It’s important that enterprising reporters cover Native issues in the right way. Today, I’m happy to highlight a solid example of such reporting. When protest is a crime, part one: the Standing Rock effect is the first of a multi-part podcast from the talented team at Outside/In, a division of New Hampshire Public Radio. It examines the criminalization of protest in America through the lens of Indigenous resistance. Both my father, Lakota Law co-director Chase Iron Eyes, and I sat down with reporter and producer Justine Paradis to lend our perspectives. I encourage you to listen to what we had to say.
Click to listen to our appearance on the Outside/In podcast from New Hampshire Public Radio. Photo of Oceti Sakowin Camp by Irina Groushevaia on Flickr.
In 2016 and 2017, when we formed the resistance camps at Standing Rock to stop the Dakota Access pipeline (DAPL), it quickly became apparent that our movement was going to have an unusual kind of impact. Other tribes showed up in force. Alexandria Ocasio-Cortez traveled to our homelands and decided while there to run for office. U.S. veterans arrived on the scene in support of our cause, rattling the established order. In all, tens of thousands of people helped us make worldwide news, and we succeeded in raising public consciousness to the point that President Obama actually shut DAPL’s construction down.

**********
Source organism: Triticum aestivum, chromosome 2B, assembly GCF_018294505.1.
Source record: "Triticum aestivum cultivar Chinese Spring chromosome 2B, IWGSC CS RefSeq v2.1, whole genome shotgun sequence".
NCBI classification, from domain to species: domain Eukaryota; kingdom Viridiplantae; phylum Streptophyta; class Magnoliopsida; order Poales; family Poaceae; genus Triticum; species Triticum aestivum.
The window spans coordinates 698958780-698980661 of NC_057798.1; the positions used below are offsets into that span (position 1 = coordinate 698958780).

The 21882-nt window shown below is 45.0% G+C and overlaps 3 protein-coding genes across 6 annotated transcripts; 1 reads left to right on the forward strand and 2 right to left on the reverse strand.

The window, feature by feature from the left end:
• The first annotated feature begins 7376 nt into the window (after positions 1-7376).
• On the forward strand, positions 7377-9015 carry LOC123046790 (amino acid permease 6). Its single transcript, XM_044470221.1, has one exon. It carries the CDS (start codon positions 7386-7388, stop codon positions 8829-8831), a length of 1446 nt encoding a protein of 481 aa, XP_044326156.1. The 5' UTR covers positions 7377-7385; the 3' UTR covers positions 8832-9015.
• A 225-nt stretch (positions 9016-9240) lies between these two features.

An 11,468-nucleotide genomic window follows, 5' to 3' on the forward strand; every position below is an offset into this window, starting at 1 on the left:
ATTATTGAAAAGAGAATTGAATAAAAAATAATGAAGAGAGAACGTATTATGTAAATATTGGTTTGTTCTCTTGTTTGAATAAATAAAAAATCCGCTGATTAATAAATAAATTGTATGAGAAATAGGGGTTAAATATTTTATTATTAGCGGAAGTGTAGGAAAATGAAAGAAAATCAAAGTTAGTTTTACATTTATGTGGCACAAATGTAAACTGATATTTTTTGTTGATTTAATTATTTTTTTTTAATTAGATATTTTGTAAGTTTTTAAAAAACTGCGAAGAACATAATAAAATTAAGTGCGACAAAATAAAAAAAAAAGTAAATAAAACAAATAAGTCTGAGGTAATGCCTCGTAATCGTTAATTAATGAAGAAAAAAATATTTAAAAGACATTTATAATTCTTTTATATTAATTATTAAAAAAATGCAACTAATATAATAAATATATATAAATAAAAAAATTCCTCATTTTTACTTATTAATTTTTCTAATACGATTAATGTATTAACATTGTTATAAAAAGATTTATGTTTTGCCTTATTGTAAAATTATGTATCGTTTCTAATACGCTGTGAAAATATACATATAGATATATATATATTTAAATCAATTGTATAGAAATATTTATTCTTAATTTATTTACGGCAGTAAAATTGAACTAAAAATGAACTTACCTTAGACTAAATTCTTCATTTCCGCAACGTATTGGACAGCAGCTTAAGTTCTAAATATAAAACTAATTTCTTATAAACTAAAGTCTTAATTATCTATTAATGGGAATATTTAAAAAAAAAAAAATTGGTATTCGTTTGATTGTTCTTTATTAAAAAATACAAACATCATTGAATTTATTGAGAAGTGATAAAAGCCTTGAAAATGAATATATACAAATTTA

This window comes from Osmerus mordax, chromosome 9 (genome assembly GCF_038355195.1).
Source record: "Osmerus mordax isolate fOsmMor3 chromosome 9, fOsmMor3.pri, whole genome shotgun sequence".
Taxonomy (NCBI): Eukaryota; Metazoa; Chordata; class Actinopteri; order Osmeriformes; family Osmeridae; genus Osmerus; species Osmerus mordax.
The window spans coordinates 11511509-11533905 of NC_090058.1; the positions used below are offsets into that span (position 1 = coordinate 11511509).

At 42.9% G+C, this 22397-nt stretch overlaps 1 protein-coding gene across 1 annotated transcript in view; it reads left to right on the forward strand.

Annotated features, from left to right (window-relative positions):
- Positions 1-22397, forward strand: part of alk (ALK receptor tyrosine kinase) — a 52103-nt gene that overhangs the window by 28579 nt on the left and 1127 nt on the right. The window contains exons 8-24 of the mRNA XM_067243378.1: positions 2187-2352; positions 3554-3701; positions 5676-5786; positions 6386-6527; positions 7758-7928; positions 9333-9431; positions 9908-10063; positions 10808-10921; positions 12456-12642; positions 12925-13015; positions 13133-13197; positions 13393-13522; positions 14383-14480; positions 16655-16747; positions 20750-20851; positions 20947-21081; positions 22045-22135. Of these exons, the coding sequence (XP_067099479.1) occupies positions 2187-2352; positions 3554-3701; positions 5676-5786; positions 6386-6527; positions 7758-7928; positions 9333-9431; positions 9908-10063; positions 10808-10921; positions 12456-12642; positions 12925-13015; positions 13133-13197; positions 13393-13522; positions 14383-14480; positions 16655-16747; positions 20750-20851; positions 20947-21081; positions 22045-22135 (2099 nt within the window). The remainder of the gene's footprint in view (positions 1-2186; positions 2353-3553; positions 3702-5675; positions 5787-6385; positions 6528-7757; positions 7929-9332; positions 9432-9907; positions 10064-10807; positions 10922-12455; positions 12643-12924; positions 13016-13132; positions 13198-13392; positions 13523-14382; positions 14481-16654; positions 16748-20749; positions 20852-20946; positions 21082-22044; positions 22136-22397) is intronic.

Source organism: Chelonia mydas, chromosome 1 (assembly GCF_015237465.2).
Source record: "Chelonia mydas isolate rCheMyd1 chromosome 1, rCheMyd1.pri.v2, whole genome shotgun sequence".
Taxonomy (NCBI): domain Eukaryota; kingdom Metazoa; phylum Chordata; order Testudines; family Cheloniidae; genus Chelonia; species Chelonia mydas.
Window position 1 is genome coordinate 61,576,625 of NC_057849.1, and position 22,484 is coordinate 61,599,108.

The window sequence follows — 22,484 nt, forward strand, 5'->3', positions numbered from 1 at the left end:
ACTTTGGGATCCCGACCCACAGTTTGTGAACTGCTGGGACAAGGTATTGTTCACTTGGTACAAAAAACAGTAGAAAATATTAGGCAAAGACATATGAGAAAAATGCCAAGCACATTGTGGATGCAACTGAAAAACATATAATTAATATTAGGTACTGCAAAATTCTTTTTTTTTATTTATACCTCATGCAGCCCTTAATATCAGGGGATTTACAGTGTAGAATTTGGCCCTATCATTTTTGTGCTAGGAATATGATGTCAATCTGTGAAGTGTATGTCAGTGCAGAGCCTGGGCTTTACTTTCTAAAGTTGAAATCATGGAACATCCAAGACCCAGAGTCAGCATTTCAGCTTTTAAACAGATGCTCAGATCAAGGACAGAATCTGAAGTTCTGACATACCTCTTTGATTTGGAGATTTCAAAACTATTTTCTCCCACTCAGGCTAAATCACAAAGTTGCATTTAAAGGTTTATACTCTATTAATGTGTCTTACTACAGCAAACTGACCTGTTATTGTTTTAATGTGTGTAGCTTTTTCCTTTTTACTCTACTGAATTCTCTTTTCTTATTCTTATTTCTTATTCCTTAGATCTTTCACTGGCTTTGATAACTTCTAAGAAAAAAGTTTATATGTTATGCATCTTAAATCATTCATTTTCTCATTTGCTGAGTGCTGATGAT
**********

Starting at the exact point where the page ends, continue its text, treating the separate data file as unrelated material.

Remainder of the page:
You probably know what happened next. Newly elected, Donald Trump quickly overturned Obama’s decision and fast-tracked the pipeline. And then, the conservative backlash really kicked in. Over the next several years, states began creating policies meant to chill citizens’ right to free expression under the guise of infrastructure protection. The federal government even tried to make it legal for law enforcement to kill protestors. Thankfully, after people like you sent thousands of messages to legislators, that particular bill didn’t make it out of the Senate.
Nevertheless, things remain tenuous today, and that’s why we must keep shining our lights on nefarious efforts to silence our voices and roll back our rights. Using clips and a series of interviews that include personal stories — like my own about watching my mother get arrested — Justine and her team deftly do just that. They examine the NoDAPL movement, various forms of direct action, and the history of Indigenous resistance. Please give the podcast a listen, and share it with your network. Then keep your eye out for the second episode, slated to drop later this week!
Wopila tanka — thank you for being a part of our resistance.
Tokata Iron Eyes
The Lakota People’s Law Project
Lakota People’s Law Project
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